PRESSURE PHILIP RIVERS: Stopping Philip Rivers, who is arguably having his best season in his career, might be unrealistic but the Bengals defense will be faced with a quarterback that's in the top-ten in virtually every major passing category this year. Already with four games of 390 yards passing or more, he'll tie Dan Marino and Joe Montana for most such games in a single-season. Rivers has also recorded three games with a completion percentage of 80 percent or more, tying Brett Favre and Drew Brees for most games in a single-season.
He's having a good year.
However, if the secondary is physical and throws off San Diego's quick passing scheme, the Bengals pass rush will have a tremendous influence. When Rivers is sacked two times or more in a game, the Chargers are 1-5. Obviously when quarterbacks face pressure, their likelihood to succeed is dramatically impacted.
Rivers is no different, generating a passer rating of 50.1 under pressure, completing only 40.9 percent of his passes. Furthermore, the Bengals must give attention to Danny Woodhead and Antonio Gates, their leading receivers and two players that can bail Rivers out of pressure situations.
Be physical with the receivers, make sure Woodhead and Gates are covered and endlessly pursue Rivers in the pocket. Seems easy enough, right?
REDUCE THE OFFENSIVE MISTAKES: Cincinnati has committed at least eight penalties in each of their past two games -- six defensive penalties directly led to first downs and 10 offensive penalties have stalled drives. Considering that 17 penalties have been committed by the Bengals, that's a huge percentage that's directly leading to sustaining and stalling possessions.
Andy Dalton has thrown eight interceptions (not all his fault) and lost a fumble in the past three games, averaging three turnovers per game. Those turnovers have resulted in 27 points by Cincinnati's opponents, including two interceptions returned for a touchdown (Joe Haden, Brent Grimes).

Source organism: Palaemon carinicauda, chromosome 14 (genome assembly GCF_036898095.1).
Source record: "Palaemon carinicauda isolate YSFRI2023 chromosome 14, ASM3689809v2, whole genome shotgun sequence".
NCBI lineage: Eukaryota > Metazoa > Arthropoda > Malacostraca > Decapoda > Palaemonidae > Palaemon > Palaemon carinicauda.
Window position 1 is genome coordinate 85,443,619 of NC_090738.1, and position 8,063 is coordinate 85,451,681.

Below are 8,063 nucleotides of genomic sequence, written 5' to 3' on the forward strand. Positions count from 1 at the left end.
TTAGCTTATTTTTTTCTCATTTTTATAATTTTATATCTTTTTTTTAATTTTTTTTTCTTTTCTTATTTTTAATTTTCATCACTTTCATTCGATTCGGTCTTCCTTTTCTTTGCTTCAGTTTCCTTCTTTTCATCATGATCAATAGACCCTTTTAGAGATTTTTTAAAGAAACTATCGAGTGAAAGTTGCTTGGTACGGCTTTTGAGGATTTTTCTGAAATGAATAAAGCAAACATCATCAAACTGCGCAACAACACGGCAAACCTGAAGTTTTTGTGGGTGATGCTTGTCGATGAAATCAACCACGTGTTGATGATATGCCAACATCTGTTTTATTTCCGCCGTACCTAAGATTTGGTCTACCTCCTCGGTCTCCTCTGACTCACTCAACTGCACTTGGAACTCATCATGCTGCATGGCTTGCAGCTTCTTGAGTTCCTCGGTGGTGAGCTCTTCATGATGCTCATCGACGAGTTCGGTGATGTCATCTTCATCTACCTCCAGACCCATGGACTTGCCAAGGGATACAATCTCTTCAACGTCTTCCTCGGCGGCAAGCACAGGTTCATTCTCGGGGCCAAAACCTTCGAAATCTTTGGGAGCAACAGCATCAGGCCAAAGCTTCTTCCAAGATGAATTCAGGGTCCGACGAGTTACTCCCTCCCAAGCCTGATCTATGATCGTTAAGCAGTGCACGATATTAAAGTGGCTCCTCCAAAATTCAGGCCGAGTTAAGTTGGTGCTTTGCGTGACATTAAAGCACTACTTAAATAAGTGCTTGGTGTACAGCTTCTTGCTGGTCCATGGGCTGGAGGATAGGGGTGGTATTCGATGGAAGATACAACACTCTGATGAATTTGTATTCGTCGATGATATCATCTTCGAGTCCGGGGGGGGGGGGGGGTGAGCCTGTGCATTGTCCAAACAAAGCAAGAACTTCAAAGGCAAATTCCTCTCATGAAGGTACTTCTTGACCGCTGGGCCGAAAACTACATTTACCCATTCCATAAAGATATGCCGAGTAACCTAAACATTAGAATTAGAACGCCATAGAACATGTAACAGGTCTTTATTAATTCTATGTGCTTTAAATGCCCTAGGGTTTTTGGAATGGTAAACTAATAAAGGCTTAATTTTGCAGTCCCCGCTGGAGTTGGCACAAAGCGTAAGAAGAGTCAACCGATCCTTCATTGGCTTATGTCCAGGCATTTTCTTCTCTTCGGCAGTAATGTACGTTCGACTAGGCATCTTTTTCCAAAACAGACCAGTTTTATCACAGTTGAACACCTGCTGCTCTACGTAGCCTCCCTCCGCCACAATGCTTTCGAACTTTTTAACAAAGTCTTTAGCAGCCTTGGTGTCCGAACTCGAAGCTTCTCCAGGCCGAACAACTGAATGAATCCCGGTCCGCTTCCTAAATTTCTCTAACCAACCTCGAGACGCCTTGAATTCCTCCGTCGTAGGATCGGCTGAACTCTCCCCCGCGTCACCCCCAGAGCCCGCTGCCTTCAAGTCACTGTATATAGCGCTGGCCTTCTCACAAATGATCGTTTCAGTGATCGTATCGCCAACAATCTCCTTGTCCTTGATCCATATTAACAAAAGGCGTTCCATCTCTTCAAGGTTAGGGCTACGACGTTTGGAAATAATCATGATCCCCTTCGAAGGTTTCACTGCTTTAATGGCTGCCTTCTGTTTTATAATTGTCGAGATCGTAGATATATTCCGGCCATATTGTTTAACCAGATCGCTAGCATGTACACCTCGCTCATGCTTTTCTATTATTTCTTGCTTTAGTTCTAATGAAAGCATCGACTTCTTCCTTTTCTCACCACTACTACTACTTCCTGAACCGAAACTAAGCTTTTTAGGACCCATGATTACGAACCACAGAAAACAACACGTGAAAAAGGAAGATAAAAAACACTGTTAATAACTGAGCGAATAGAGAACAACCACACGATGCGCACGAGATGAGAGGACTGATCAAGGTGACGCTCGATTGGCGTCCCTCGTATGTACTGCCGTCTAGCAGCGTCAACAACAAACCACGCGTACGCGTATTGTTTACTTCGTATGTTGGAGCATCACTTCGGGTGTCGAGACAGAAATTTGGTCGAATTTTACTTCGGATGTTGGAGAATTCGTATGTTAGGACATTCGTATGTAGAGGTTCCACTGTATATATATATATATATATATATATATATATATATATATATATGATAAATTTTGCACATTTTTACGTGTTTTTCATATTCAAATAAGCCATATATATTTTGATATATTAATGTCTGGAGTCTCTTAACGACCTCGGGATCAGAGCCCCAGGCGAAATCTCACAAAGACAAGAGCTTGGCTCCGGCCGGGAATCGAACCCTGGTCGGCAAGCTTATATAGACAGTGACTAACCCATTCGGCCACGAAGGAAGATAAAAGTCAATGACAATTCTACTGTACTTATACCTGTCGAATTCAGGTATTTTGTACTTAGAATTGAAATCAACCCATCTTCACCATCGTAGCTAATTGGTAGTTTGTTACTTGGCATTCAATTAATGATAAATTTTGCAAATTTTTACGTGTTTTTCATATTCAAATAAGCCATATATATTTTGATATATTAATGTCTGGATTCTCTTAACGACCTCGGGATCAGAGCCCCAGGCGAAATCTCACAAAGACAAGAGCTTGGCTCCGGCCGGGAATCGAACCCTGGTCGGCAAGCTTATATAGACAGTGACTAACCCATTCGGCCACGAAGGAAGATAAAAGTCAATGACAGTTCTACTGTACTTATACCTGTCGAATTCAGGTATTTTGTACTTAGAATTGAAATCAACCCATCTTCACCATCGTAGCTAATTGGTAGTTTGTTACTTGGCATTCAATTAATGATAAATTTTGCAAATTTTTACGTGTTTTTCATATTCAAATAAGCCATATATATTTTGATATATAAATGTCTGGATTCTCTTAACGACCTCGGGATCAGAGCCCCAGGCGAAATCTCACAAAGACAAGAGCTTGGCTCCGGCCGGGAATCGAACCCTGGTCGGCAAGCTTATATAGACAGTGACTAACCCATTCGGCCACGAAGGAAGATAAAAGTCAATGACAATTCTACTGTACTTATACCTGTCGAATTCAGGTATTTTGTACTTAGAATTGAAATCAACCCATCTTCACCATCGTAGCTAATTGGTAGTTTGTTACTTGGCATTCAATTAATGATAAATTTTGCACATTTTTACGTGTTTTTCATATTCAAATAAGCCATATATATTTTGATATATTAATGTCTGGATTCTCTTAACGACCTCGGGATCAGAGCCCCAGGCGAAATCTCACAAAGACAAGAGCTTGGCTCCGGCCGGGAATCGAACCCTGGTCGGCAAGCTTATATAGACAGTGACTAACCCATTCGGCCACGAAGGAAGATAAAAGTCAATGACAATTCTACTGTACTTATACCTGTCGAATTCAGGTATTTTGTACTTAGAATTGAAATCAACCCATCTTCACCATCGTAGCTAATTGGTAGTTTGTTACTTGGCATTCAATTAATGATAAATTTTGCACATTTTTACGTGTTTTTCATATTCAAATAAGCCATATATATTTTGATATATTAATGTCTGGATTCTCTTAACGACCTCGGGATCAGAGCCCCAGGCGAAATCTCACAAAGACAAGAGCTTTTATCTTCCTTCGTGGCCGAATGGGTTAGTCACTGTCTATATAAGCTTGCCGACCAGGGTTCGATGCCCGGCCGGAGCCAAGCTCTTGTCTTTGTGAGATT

Cincinnati's receivers (A.J. Green, Marvin Jones, Mohamed Sanu) and tight ends (Tyler Eifert and Jermaine Gresham) have combined for nine dropped passes over the last three games -- Jones the only one of that group with less than two, per Pro Football Focus.
These are focus, concentration issues; not a lack of physical ability. The hope is that the bye week was utilized to clean up Cincinnati's offense, to the point that they're not stalling drives with penalties, incomplete passes due to dropped passes or turning the ball over.
GET OFF TO AN EARLY START: Believe it or not, the offense isn't just about Dalton and A.J. Green. Giovani Bernard, a special player that just makes things happen, needs more touches. Tyler Eifert and Jermaine Gresham need to have a greater influence in the passing game -- namely, not dropping passes. Marvin Jones, who went from probable No. 2 receiver to chameleon in only a few weeks, said that he needs to get started early.
Well, that's everyone.
Cincinnati has faced a double-digit deficit in each of the past three games. Against the Miami Dolphins, the Bengals were losing 17-3 midway through the third quarter. The Baltimore Ravens jumped out to a 17-0 half time lead and the Cleveland Browns took a 13-0 lead in the first quarter. Cincinnati eventually recovered to send the game in Miami and Baltimore into overtime, then scored 31 points in the second quarter against the Browns.
The Bengals have been outscored 23-0 in the first quarter over the past three weeks and the opposing team has scored a combined 40 points in the first half, outscoring the Bengals 40-34 -- and 31 of those points were all against the Browns.
How about taking a lead, instead of forced into comeback mode, which tends to minimize weapons like Giovani Bernard while having Dalton launch the football 104 times against the Dolphins and Ravens.